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Making All Jobs Good Jobs - Safe Workplaces and a Timely Labour Negotiations Guarantee

September 2, 2019

WINNIPEG – On Labour Day, Manitoba Liberal Leader Dougald Lamont announced that a Manitoba Liberal Government will increase enforcement of workplace health and safety issues, rescind the PCs Public Services Sustainability Act and wage freeze, and commit to ensuring timely labour negotiations so that workers don’t spend months or years working without a contract.

“The right to negotiate the value of your work, how much you will be paid, the hours you will work and the benefits you receive are among the most important decisions you can make in your life,” said Lamont. “Manitoba Liberals want to ensure that people are paid fair wages, that we settle negotiations on time, and that people make it home from work safe.”

Liberals say their emphasis on better wages, safer workplaces, and prompt negotiations are in response to routine problems under both the NDP and the PCs.

Manitoba routinely has some of the lowest wages in the country — resulting in large numbers of families and children living in poverty. Manitoba’s minimum wage is one of the lowest in the country and is well below what is required to pay rent.

Manitoba Liberals have committed to raising the minimum wage to $15/hr within two years. The NDP previously promised an increase to $15 by five years from now, in 2024.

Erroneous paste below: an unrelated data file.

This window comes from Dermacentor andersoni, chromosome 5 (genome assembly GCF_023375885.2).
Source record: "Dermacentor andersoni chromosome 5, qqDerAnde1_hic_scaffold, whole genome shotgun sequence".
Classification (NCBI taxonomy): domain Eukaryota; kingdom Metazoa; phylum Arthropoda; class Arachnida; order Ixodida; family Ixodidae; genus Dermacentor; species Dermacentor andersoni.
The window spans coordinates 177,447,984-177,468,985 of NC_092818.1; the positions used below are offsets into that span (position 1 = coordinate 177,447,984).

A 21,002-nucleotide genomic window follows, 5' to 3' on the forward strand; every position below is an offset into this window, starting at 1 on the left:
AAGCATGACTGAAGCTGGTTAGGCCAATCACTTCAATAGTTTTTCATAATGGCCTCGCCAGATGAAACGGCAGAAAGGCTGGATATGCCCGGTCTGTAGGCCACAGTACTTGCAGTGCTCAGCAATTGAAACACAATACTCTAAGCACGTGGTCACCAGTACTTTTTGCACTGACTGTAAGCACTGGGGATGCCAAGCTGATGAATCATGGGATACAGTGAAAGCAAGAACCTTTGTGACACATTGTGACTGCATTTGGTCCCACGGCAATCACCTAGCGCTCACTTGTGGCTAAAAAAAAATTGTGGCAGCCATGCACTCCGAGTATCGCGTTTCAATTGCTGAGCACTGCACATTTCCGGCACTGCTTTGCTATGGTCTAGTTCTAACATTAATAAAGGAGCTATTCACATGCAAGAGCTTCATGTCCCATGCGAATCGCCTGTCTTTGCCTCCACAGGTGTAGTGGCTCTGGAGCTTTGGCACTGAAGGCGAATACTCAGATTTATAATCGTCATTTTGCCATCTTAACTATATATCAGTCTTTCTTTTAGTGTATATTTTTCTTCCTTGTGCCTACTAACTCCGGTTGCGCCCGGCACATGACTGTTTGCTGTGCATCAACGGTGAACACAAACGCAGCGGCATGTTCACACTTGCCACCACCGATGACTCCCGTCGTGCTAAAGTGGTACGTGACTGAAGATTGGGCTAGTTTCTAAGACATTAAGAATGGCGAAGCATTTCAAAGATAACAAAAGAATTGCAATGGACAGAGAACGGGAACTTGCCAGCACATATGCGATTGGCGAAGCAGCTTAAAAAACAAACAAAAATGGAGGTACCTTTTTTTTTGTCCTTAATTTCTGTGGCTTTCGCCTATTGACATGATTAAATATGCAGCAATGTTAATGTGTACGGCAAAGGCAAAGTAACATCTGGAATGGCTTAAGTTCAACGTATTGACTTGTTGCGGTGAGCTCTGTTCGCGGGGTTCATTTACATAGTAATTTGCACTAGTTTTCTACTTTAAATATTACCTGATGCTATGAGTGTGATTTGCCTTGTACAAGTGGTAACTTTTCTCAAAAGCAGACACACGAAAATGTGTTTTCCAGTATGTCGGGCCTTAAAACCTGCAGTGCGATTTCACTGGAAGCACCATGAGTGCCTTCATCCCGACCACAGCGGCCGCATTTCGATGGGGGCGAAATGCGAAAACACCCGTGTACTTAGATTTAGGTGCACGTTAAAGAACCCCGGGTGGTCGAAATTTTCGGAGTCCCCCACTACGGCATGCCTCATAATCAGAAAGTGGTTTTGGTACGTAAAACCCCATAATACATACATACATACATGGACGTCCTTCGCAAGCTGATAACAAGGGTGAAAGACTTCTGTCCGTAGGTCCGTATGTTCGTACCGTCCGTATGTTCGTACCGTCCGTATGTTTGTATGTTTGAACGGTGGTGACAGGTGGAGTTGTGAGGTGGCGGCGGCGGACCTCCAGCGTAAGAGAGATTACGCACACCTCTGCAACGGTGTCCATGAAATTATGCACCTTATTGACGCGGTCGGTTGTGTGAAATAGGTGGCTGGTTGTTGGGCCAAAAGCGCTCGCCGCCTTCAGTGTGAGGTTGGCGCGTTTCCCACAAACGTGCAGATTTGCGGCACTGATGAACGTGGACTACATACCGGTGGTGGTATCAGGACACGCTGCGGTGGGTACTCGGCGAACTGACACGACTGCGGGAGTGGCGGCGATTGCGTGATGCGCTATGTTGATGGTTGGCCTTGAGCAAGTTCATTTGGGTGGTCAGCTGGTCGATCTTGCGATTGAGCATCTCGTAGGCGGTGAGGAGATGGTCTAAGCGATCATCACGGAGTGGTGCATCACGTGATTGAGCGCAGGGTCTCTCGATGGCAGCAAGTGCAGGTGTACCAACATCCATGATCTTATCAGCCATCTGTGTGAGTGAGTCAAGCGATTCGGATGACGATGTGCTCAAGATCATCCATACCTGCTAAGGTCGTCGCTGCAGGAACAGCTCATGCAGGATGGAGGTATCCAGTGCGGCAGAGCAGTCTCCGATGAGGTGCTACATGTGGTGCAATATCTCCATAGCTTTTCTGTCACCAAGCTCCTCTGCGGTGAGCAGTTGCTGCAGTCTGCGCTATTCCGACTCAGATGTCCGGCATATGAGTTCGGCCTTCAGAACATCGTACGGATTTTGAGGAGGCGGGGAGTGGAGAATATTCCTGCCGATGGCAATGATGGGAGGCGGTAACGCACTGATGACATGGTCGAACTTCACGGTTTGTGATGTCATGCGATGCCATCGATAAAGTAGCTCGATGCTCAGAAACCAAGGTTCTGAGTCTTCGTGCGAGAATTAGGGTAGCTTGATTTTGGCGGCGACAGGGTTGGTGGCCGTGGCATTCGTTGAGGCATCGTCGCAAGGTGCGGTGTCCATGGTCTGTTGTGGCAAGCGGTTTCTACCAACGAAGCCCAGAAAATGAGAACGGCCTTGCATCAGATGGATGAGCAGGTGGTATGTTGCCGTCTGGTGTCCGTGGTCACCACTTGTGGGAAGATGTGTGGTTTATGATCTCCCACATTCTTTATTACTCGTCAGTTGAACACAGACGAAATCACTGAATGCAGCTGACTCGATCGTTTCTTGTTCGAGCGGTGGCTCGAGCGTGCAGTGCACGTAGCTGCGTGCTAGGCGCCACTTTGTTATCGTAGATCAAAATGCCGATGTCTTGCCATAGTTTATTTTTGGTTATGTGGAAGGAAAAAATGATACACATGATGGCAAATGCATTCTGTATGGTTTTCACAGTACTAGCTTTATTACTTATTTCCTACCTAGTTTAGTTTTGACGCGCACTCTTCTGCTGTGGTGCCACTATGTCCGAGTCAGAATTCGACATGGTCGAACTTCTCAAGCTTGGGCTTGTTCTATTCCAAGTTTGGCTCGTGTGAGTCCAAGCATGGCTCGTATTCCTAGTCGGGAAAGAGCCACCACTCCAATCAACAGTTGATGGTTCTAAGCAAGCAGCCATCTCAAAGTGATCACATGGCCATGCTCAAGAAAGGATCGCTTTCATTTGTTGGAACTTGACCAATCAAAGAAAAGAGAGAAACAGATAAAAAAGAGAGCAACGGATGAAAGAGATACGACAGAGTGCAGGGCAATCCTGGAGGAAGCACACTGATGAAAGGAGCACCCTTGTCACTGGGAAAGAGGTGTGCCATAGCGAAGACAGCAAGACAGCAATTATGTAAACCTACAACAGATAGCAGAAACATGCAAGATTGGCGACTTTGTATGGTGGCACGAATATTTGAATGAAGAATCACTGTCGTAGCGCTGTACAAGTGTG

Under the NDP, Manitoba was the most dangerous place to work in Canada. In 2007, Manitoba had the highest rate of on-the-job injuries in Canada, highest rate of time-lost injuries, and a workplace injury rate twice the national average. Businesses with less than 20 employees were exempted from establishing a workplace health and safety committee


Manitoba’s stats have been improving — but so have national ones, so Manitoba still lags. The PCs have been going out of their way to weaken rules and laws that protect worker safety and wages.

Finally, Liberals say while the PCs have frozen wages, the NDP also left unionized public sector workers in health care and corrections without contracts for years.

“We have a responsibility to workers to ensure they are not working without a contract,” said Lamont. “We need to recognize that too many people in Manitoba can barely make ends meet. What people really need is a raise.”


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